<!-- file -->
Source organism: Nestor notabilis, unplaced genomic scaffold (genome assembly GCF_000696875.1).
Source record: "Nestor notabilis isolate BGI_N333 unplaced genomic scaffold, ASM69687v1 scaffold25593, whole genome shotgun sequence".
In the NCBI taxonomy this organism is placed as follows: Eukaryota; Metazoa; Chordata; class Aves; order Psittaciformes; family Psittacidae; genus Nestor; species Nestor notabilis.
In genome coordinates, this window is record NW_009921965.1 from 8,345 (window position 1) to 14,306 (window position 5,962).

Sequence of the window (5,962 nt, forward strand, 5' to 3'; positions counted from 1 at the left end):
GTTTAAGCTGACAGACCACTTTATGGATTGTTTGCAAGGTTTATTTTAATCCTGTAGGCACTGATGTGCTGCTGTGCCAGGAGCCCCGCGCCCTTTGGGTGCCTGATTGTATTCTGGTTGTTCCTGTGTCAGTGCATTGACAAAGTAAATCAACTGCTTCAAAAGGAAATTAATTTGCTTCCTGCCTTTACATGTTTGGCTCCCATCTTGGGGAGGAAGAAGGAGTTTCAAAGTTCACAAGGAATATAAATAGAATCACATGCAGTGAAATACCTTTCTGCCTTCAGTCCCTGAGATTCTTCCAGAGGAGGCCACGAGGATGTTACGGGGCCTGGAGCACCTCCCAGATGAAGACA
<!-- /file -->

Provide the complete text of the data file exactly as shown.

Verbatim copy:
Source organism: Nestor notabilis, unplaced genomic scaffold (genome assembly GCF_000696875.1).
Source record: "Nestor notabilis isolate BGI_N333 unplaced genomic scaffold, ASM69687v1 scaffold25593, whole genome shotgun sequence".
In the NCBI taxonomy this organism is placed as follows: Eukaryota; Metazoa; Chordata; class Aves; order Psittaciformes; family Psittacidae; genus Nestor; species Nestor notabilis.
In genome coordinates, this window is record NW_009921965.1 from 8,345 (window position 1) to 14,306 (window position 5,962).

Sequence of the window (5,962 nt, forward strand, 5' to 3'; positions counted from 1 at the left end):
GTTTAAGCTGACAGACCACTTTATGGATTGTTTGCAAGGTTTATTTTAATCCTGTAGGCACTGATGTGCTGCTGTGCCAGGAGCCCCGCGCCCTTTGGGTGCCTGATTGTATTCTGGTTGTTCCTGTGTCAGTGCATTGACAAAGTAAATCAACTGCTTCAAAAGGAAATTAATTTGCTTCCTGCCTTTACATGTTTGGCTCCCATCTTGGGGAGGAAGAAGGAGTTTCAAAGTTCACAAGGAATATAAATAGAATCACATGCAGTGAAATACCTTTCTGCCTTCAGTCCCTGAGATTCTTCCAGAGGAGGCCACGAGGATGTTACGGGGCCTGGAGCACCTCCCAGATGAAGACA